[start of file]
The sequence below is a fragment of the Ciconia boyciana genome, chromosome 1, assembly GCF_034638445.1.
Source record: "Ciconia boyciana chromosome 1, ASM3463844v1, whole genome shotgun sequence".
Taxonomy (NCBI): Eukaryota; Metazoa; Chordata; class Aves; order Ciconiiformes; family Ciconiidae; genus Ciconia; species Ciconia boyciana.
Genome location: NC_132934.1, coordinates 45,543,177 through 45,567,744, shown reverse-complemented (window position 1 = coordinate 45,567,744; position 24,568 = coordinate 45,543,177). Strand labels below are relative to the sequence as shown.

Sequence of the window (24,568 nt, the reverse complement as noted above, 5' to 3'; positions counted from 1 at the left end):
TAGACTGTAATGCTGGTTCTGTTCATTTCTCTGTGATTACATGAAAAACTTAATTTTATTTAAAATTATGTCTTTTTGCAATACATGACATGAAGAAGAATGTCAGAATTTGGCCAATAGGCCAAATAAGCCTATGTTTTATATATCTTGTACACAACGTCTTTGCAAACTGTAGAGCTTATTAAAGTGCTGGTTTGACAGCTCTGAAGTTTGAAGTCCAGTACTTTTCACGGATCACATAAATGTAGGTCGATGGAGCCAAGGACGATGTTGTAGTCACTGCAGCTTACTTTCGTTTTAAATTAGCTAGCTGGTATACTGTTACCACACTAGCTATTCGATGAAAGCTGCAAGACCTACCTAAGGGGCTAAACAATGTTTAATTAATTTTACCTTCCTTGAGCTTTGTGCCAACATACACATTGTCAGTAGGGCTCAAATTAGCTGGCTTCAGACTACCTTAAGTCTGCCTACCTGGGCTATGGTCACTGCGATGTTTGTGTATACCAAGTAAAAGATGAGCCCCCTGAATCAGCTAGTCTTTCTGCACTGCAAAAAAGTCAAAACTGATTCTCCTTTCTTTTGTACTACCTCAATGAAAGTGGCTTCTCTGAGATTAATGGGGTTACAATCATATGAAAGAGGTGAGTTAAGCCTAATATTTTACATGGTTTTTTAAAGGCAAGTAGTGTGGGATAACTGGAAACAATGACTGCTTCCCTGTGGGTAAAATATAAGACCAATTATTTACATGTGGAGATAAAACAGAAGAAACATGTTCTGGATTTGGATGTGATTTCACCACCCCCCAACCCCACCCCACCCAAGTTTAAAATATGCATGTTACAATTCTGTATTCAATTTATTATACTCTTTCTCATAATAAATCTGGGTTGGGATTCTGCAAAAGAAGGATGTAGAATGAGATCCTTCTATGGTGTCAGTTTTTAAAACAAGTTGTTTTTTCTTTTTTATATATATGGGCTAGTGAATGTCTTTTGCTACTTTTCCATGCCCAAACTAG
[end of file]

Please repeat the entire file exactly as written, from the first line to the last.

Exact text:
The sequence below is a fragment of the Ciconia boyciana genome, chromosome 1, assembly GCF_034638445.1.
Source record: "Ciconia boyciana chromosome 1, ASM3463844v1, whole genome shotgun sequence".
Taxonomy (NCBI): Eukaryota; Metazoa; Chordata; class Aves; order Ciconiiformes; family Ciconiidae; genus Ciconia; species Ciconia boyciana.
Genome location: NC_132934.1, coordinates 45,543,177 through 45,567,744, shown reverse-complemented (window position 1 = coordinate 45,567,744; position 24,568 = coordinate 45,543,177). Strand labels below are relative to the sequence as shown.

Sequence of the window (24,568 nt, the reverse complement as noted above, 5' to 3'; positions counted from 1 at the left end):
TAGACTGTAATGCTGGTTCTGTTCATTTCTCTGTGATTACATGAAAAACTTAATTTTATTTAAAATTATGTCTTTTTGCAATACATGACATGAAGAAGAATGTCAGAATTTGGCCAATAGGCCAAATAAGCCTATGTTTTATATATCTTGTACACAACGTCTTTGCAAACTGTAGAGCTTATTAAAGTGCTGGTTTGACAGCTCTGAAGTTTGAAGTCCAGTACTTTTCACGGATCACATAAATGTAGGTCGATGGAGCCAAGGACGATGTTGTAGTCACTGCAGCTTACTTTCGTTTTAAATTAGCTAGCTGGTATACTGTTACCACACTAGCTATTCGATGAAAGCTGCAAGACCTACCTAAGGGGCTAAACAATGTTTAATTAATTTTACCTTCCTTGAGCTTTGTGCCAACATACACATTGTCAGTAGGGCTCAAATTAGCTGGCTTCAGACTACCTTAAGTCTGCCTACCTGGGCTATGGTCACTGCGATGTTTGTGTATACCAAGTAAAAGATGAGCCCCCTGAATCAGCTAGTCTTTCTGCACTGCAAAAAAGTCAAAACTGATTCTCCTTTCTTTTGTACTACCTCAATGAAAGTGGCTTCTCTGAGATTAATGGGGTTACAATCATATGAAAGAGGTGAGTTAAGCCTAATATTTTACATGGTTTTTTAAAGGCAAGTAGTGTGGGATAACTGGAAACAATGACTGCTTCCCTGTGGGTAAAATATAAGACCAATTATTTACATGTGGAGATAAAACAGAAGAAACATGTTCTGGATTTGGATGTGATTTCACCACCCCCCAACCCCACCCCACCCAAGTTTAAAATATGCATGTTACAATTCTGTATTCAATTTATTATACTCTTTCTCATAATAAATCTGGGTTGGGATTCTGCAAAAGAAGGATGTAGAATGAGATCCTTCTATGGTGTCAGTTTTTAAAACAAGTTGTTTTTTCTTTTTTATATATATGGGCTAGTGAATGTCTTTTGCTACTTTTCCATGCCCAAACTAG